For over a quarter century, the most popular section in New Mexico Magazine (the nation’s oldest state magazine, by the way) has been a humorous column entitled “One of Our Fifty is Missing.” The column features anecdotes submitted by readers worldwide recounting their experiences with fellow American citizens and ill-informed bureaucrats who don’t realize that New Mexico is part of the United States. Some travelers from other states actually believe they’re leaving their nation’s borders when they cross into New Mexico. Others think they need a passport to visit (not that they’d visit considering they’re wary of drinking our water.) Merchants and banks throughout America have been known to reject as “foreign credit cards” American Express and Visa cards issued by New Mexico banking institutions.
Sometimes you have to wonder if “one of our fifty is missing” applies also to American History textbooks. As an unabashedly proud New Mexican of Spanish descent, I always wondered why public schools taught impressionable students that America’s history was the exclusive domain of the thirteen colonies. You would think this great country’s history began when the pilgrims descended on Plymouth Rock. Seemingly unbeknownst to history books was all the history transpiring across the Land of Enchantment decades before the heralded pilgrims. For every “oldest this” or “first that” attributed to one of the thirteen colonies, there was already something significant older or precedent in the Land of Enchantment–with few exceptions, one being restaurants.
Unlike the urban east, New Mexico was largely rural and agrarian with farms producing just enough to feed the families that tended to them. Being much more urban, it makes sense that the thirteen colonies are the domain of the quaint colonial restaurants. Seven of the ten oldest restaurants in the fruited plain reside in the states representing the red and white stripes festooning the flag. Among the most venerable is Boston’s legendary Union Oyster House which opened its doors as a restaurant in 1826, almost ninety years before New Mexico joined the union. Even the Union Oyster House, however, is a youngster compared to Newport, Rhode Island’s White Horse Tavern, circa 1673. As for the Land of Enchantment, numerous online sources (including the restaurant itself) will tell you the oldest restaurant in the state is Santa Fe’s El Farol.
In 1835–twenty-six years before the American Civil War and eight-seven years before New Mexico joined the union— La Cantina del Cañon, a saloon dispensing liquor and food, opened its doors on Canyon Road. Instead of the fashionable destination art district it is today, back then Canyon Road was a hard-packed dirt trail flanked by old adobe homes. The cantina was owned and operated by the Vigil family well into the mid-twentieth century. In 1963, it was sold and ultimately rechristened El Farol. Perhaps because of the continuity of having a restaurant at the same spot, it’s been pretty widely accepted that El Farol is the oldest restaurant in New Mexico .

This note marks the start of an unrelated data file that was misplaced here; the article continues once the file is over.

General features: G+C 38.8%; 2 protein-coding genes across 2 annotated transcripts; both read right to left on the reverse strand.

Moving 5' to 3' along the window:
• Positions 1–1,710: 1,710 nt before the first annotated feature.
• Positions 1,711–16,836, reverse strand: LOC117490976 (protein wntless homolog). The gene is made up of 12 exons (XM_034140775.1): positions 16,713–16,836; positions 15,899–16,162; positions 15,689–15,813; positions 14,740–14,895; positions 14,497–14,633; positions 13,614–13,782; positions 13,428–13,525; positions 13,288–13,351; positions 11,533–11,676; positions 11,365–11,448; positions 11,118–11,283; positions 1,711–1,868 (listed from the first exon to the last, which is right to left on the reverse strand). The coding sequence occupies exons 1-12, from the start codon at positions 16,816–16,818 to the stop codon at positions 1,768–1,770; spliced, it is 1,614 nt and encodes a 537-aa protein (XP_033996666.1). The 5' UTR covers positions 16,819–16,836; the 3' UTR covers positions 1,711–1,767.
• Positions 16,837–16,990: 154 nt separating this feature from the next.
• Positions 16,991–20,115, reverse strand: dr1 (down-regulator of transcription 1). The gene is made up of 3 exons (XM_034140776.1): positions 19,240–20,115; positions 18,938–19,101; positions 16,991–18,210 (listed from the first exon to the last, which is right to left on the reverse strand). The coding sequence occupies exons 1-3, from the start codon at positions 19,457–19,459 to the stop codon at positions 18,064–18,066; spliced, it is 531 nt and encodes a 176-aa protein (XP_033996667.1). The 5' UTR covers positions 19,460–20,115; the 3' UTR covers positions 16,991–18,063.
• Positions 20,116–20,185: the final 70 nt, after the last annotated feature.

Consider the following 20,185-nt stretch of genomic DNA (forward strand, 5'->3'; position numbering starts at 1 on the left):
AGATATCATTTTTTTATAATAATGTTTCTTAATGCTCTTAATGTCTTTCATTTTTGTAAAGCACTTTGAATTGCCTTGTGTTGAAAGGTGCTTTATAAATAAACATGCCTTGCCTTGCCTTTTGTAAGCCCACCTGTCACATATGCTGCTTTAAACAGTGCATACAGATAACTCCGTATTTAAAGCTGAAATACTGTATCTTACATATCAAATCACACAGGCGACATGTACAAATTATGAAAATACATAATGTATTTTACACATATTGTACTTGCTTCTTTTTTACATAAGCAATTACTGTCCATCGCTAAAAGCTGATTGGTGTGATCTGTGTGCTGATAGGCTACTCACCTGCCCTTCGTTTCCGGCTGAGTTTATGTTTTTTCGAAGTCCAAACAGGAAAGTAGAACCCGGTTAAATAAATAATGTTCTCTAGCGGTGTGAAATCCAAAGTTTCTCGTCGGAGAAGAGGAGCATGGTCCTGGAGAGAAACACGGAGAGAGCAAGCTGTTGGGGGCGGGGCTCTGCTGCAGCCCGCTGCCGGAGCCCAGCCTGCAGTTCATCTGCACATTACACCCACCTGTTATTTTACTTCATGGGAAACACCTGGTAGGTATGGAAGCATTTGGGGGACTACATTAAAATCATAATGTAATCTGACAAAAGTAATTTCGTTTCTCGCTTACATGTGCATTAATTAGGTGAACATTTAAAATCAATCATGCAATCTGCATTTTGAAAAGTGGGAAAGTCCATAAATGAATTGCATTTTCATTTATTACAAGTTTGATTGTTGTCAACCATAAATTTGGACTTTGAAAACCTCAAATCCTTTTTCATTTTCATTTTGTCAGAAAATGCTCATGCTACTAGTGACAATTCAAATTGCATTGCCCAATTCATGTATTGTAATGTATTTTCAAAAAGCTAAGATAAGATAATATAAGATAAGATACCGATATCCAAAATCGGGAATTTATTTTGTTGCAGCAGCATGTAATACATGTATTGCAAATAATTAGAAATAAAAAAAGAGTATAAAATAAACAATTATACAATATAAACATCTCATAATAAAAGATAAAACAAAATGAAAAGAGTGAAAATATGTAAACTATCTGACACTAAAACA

While it may be debated as to whether or not El Farol is the oldest restaurant in New Mexico, there many things about El Farol that cannot be disputed. It was once described by the New York Times as “one of the best bars on Earth!” MSN heralded El Farol as “one of the 39 most historic restaurants in America.” From 1985 through April, 2017, El Farol was owned and operated by Hernandez (home to Ansel Adams’ most famous photograph) native David Salazar. In the three decades in which Salazar ran the restaurant, thousands of visitors and locals frequented El Farol. Many came to experience the palate-pleasing creations of Chef James Campbell-Caruso, now chef-owner of La Boca, who ran the kitchen from 1999-2006. This may have been the restaurant’s halcyon period as it garnered numerous James Beard Awards and for a while, had the distinction of being one of the few restaurants west of the Mississippi to offer Spanish tapas. In 2017, the restaurant was sold to Richard Freedman who owns the Santa Fe Teahouse almost directly across the street.
After the change in ownership, El Farol underwent an extensive make-over which focused on preserving the legacy of the restaurant while reinvigorating a venerable institution in need of some spit and polish. Several new coats of paint brighten up the dining room to accentuate the iconic murals painted by former patrons, including one over the bar by Alfred Morang, a distinctive Santa Fe figure and founding member of Transcendental Painting Group. The flamenco dinner show, traditional Spanish tapas, good wine, the romantic garden setting…even the bullets on the floor remain though the menu did undergo a transformation of its own. It’s a menu that reads like a fine novel, one you can’t put down.
As you’re perusing the menu, your server will ferry over a plateful of lavosh (Armenian flatbread) and a bowl of olive oil. For my Kim, olive oil alone doesn’t cut it; she has to mix it with Balsamic vinegar. At El Farol this is a good thing. The Balsamic vinegar has the viscosity of motor oil and sweet-tart notes that will delight you. The olive oil is also of high quality. The versatility of lavosh is such that it can be served soft like a tortilla or hard like a cracker. El Farol’s rendition is cracker-like, but it has nicely absorptive properties and picks up the olive oil-Balsamic vinegar very well.